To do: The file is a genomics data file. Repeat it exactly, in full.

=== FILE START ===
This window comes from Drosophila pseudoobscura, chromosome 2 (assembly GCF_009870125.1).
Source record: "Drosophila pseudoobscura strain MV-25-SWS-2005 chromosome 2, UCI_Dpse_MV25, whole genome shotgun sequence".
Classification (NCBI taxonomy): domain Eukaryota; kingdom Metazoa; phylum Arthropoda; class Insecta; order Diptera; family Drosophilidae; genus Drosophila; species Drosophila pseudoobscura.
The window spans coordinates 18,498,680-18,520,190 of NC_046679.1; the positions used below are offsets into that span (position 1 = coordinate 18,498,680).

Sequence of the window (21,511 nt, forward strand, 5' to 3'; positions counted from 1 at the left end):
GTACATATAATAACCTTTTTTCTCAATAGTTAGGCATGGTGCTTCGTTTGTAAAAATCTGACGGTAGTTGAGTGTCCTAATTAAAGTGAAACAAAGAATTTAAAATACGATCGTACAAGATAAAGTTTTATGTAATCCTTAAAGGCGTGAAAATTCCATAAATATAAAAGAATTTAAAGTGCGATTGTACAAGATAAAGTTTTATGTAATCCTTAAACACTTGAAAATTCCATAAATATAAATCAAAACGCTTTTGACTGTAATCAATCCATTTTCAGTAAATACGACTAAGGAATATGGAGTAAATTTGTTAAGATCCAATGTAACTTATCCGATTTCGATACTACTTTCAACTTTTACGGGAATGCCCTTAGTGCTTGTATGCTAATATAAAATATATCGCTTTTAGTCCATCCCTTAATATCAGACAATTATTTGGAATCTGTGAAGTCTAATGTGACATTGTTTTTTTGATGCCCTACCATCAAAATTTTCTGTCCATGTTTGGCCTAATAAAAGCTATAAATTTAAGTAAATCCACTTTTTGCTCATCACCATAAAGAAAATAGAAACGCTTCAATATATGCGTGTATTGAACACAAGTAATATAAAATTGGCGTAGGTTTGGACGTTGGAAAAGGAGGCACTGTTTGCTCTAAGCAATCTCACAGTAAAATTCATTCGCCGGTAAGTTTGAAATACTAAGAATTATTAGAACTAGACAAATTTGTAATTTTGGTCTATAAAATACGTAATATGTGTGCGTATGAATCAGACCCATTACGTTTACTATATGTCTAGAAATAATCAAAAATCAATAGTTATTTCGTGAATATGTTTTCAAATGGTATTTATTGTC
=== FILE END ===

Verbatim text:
This window comes from Drosophila pseudoobscura, chromosome 2 (assembly GCF_009870125.1).
Source record: "Drosophila pseudoobscura strain MV-25-SWS-2005 chromosome 2, UCI_Dpse_MV25, whole genome shotgun sequence".
Classification (NCBI taxonomy): domain Eukaryota; kingdom Metazoa; phylum Arthropoda; class Insecta; order Diptera; family Drosophilidae; genus Drosophila; species Drosophila pseudoobscura.
The window spans coordinates 18,498,680-18,520,190 of NC_046679.1; the positions used below are offsets into that span (position 1 = coordinate 18,498,680).

Sequence of the window (21,511 nt, forward strand, 5' to 3'; positions counted from 1 at the left end):
GTACATATAATAACCTTTTTTCTCAATAGTTAGGCATGGTGCTTCGTTTGTAAAAATCTGACGGTAGTTGAGTGTCCTAATTAAAGTGAAACAAAGAATTTAAAATACGATCGTACAAGATAAAGTTTTATGTAATCCTTAAAGGCGTGAAAATTCCATAAATATAAAAGAATTTAAAGTGCGATTGTACAAGATAAAGTTTTATGTAATCCTTAAACACTTGAAAATTCCATAAATATAAATCAAAACGCTTTTGACTGTAATCAATCCATTTTCAGTAAATACGACTAAGGAATATGGAGTAAATTTGTTAAGATCCAATGTAACTTATCCGATTTCGATACTACTTTCAACTTTTACGGGAATGCCCTTAGTGCTTGTATGCTAATATAAAATATATCGCTTTTAGTCCATCCCTTAATATCAGACAATTATTTGGAATCTGTGAAGTCTAATGTGACATTGTTTTTTTGATGCCCTACCATCAAAATTTTCTGTCCATGTTTGGCCTAATAAAAGCTATAAATTTAAGTAAATCCACTTTTTGCTCATCACCATAAAGAAAATAGAAACGCTTCAATATATGCGTGTATTGAACACAAGTAATATAAAATTGGCGTAGGTTTGGACGTTGGAAAAGGAGGCACTGTTTGCTCTAAGCAATCTCACAGTAAAATTCATTCGCCGGTAAGTTTGAAATACTAAGAATTATTAGAACTAGACAAATTTGTAATTTTGGTCTATAAAATACGTAATATGTGTGCGTATGAATCAGACCCATTACGTTTACTATATGTCTAGAAATAATCAAAAATCAATAGTTATTTCGTGAATATGTTTTCAAATGGTATTTATTGTC